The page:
Isaac Nathan (1792-1864) and Emerging Musical Identity  in Late nineteenth-century Australia:  A Foundational Fusion of Musical Traditions 

Isaac Nathan (1792-1864) was an Anglo-Jewish émigré Australian singing teacher, music scholar, and composer.  In this thesis, I draw upon four pillars to argue that Nathan made a pivotal contribution to Australian music.   

First, Nathan institutionalised the Neapolitan bel canto singing tradition of Nicolo Porpora (1686-1768). I draw upon Nathan’s theoretical works and his pedagogical lineage to argue that the Porpora tradition did not end with Ansani, Corri, and Nathan. Instead, I argue that Nathan propagated the tradition in his vocal studio, and why his pedagogical lineage includes celebrated Australian singers in the late nineteenth century.   

Second, in keeping with aspirations of the Haskalah (Jewish Enlightenment), Nathan embedded speculative discussions about the Jewish influences on mystical religions, corpus hermetic literature, and music throughout the history of human civilisations in his theoretical works. Nathan believed that music can hold sovereign power over the passions of living beings. I argue that Nathan used symbolism derived from mystical religions and draws established constructs in his compositions and pedagogical practice to promote virtue and morality for modern civilisation.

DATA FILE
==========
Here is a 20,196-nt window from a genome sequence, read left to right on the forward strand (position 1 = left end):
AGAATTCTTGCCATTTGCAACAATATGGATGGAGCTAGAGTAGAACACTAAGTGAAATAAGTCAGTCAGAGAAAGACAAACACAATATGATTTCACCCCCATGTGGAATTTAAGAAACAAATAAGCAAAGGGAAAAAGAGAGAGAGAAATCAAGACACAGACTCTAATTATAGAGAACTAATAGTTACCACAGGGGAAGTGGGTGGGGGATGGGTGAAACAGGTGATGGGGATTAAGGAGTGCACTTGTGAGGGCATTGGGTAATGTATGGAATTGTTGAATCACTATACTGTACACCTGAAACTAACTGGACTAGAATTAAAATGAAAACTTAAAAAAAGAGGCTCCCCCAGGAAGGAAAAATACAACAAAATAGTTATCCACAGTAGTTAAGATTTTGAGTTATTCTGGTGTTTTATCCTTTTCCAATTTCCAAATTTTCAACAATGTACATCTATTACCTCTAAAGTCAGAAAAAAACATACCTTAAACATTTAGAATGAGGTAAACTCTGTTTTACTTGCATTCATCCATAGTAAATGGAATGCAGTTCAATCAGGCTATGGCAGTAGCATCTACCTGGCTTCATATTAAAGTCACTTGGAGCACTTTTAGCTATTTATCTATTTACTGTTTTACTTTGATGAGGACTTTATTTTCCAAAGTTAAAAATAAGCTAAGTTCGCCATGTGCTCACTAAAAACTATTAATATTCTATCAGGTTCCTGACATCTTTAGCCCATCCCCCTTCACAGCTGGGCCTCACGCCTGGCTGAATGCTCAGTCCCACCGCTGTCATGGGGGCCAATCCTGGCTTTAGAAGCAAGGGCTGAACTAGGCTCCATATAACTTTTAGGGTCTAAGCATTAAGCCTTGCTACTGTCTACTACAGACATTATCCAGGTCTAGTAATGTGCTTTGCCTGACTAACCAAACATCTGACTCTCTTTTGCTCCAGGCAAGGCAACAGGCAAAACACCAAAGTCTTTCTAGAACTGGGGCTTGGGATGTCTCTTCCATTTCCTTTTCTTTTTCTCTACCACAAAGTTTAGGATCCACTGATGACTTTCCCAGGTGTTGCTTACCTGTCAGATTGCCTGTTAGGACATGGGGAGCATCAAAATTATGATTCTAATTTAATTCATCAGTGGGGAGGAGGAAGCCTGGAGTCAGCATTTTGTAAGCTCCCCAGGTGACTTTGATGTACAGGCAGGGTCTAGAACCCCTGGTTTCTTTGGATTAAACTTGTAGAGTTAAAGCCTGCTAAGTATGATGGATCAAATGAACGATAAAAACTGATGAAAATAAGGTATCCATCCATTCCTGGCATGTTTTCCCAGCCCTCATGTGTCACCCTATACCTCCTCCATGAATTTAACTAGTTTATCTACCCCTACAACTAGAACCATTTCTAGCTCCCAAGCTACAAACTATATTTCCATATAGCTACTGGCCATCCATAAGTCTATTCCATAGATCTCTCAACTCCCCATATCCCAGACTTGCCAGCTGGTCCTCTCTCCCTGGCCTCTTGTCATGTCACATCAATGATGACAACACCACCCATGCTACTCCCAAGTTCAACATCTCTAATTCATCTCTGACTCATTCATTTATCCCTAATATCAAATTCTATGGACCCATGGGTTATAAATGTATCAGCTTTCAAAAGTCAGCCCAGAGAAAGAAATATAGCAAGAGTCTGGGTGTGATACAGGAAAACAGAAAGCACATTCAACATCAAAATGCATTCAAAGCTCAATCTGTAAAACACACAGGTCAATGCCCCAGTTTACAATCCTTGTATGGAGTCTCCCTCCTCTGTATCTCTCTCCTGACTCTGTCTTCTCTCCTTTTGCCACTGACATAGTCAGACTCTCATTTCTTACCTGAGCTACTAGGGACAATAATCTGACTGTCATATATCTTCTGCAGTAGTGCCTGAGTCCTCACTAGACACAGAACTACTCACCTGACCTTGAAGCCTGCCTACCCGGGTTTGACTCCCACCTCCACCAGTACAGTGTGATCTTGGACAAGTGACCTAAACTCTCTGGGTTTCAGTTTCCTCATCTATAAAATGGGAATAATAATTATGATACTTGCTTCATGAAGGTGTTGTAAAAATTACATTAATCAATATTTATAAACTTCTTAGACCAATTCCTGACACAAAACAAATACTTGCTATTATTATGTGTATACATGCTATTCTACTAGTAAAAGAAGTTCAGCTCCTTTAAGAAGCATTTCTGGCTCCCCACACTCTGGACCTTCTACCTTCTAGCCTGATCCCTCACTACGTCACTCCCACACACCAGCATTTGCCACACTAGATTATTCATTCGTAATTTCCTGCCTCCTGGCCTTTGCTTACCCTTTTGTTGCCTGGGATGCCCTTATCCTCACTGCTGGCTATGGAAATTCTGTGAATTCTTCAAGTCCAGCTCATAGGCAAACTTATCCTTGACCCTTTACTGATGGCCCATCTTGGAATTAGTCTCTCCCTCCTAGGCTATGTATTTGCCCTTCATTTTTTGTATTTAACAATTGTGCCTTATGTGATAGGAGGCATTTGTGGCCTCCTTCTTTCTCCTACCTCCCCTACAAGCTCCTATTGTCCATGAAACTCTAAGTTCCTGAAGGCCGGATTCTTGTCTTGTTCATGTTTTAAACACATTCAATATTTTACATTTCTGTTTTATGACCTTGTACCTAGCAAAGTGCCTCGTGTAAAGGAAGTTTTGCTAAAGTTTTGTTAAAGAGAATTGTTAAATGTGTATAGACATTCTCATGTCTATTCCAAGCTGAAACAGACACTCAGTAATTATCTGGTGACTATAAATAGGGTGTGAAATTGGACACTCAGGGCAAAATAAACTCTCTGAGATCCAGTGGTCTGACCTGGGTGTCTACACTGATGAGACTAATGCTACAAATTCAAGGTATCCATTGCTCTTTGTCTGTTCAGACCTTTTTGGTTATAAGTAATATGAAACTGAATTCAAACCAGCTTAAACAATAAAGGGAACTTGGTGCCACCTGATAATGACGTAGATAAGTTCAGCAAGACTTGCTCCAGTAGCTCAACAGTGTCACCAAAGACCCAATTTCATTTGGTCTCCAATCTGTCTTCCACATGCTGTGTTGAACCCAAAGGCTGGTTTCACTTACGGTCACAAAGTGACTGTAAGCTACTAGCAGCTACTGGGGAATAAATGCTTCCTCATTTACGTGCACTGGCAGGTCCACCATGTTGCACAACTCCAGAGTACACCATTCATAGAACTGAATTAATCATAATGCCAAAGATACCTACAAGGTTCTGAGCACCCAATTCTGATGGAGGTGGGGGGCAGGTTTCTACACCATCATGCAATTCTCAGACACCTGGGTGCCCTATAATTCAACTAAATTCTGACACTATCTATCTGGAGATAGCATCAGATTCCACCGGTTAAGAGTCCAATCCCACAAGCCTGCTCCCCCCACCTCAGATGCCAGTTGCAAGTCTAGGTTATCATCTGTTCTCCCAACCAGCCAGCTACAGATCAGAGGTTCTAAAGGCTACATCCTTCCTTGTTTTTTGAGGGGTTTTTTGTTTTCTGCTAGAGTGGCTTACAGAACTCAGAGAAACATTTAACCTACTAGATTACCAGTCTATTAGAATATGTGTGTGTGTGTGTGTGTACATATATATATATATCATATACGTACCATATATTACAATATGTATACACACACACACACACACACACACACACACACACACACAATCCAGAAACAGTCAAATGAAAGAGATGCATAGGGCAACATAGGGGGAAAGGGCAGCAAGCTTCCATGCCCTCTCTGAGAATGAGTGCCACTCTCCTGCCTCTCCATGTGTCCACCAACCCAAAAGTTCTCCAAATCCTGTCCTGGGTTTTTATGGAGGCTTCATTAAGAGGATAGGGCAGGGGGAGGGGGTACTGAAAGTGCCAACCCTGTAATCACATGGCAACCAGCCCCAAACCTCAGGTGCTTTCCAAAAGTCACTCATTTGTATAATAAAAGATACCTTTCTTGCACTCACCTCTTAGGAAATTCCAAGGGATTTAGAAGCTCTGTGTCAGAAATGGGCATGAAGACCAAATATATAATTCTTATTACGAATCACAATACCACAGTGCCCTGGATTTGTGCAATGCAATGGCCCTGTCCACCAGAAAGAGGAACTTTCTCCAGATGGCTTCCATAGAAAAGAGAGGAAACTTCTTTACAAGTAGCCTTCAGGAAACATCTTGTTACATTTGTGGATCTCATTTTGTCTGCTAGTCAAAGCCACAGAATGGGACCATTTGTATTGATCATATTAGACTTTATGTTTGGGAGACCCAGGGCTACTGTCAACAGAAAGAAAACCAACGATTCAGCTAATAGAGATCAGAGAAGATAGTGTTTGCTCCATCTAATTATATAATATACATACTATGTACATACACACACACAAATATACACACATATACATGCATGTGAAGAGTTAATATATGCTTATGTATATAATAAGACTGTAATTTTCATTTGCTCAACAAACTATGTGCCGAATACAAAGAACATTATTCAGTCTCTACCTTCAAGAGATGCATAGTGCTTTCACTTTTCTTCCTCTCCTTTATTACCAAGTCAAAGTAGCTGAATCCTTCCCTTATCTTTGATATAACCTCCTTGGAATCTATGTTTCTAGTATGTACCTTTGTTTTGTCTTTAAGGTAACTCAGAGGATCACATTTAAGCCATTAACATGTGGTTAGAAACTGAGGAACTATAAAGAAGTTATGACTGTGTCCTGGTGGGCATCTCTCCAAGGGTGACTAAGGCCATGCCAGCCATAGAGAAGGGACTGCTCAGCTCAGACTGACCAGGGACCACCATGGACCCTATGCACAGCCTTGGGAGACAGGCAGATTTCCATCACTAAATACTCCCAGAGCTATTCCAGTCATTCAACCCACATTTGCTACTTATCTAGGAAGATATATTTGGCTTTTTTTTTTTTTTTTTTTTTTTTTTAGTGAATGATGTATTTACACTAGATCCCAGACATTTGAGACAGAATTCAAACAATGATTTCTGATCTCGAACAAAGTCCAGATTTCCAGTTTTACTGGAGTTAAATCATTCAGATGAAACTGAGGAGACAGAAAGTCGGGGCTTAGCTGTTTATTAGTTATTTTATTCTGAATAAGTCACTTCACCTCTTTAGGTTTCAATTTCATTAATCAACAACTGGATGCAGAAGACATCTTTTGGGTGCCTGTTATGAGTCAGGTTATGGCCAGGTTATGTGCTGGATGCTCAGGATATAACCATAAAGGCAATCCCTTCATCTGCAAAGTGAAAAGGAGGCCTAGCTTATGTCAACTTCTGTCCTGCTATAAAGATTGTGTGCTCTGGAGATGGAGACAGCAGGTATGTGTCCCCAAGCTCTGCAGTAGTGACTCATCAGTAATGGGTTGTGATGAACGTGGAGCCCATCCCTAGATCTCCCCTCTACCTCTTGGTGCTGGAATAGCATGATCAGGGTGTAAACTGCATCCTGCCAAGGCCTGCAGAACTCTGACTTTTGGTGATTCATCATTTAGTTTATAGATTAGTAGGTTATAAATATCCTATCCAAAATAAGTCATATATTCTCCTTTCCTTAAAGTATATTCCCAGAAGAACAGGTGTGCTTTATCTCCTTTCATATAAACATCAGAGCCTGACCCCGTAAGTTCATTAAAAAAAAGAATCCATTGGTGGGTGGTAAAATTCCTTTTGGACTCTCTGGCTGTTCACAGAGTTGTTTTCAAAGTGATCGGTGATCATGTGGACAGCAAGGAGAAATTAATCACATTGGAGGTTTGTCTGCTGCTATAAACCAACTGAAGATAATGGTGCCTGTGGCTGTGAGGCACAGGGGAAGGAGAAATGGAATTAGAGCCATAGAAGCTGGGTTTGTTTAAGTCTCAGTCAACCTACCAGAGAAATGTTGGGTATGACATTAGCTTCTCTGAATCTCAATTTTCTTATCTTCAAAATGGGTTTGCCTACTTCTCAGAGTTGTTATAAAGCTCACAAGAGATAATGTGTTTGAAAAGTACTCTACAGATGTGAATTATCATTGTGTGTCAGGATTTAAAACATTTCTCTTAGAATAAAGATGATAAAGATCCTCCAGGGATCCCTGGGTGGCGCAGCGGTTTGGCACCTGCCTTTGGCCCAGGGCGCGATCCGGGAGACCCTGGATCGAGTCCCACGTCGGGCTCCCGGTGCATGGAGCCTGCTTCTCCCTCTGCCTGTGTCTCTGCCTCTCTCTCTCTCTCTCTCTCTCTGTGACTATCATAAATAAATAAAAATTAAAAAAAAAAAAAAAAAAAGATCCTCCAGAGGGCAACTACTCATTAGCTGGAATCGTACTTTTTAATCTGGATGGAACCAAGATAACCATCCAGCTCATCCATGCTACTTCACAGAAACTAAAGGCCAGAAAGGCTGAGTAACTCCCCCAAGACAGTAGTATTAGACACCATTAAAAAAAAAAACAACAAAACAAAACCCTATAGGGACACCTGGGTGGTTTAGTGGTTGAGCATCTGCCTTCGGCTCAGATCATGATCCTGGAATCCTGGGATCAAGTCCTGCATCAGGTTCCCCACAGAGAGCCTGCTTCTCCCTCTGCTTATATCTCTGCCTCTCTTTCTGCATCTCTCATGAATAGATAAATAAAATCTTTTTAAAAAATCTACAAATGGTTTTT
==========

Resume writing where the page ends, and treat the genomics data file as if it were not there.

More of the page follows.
Third, Nathan composed Australia’s first contemporary song cycle and Australia’s first operas. In his Australian Melodies, Nathan attempted to create a representative musical style by blending musical traditions into his compositions. I argue that Nathan's compositions and their reception offer insight into the social and political complexities of society at the time and that his Australian Aboriginal Melodies may be considered a metaphorical Acknowledgement of Country. Building on scholars like Sheila A. Spector, and Ruth Ha Cohen, I show how themes like Secular Nationalism versus Jewish Zionism emerge as a thread throughout the corpus of Nathan’s catalogue.   

Fourth, Nathan industriously and energetically invested in community music appreciation, music literacy, vocal training, concert life, choral societies, vocal pedagogy, opera and orchestral music. I argue his work laid foundations for others to build upon later in the century.  

 I conclude that the underlying ethos of Nathan’s overall contribution was his Haskalah inspired aspirations of Emancipation, Equality, and Education. Nathan used music and symbolism as tools to rhetorically engage in contemporary social and political ideas and to promote a modern moral position for Australian civilisation. 

Advisory team: A/P Denis Collins, Dr Simon Perry

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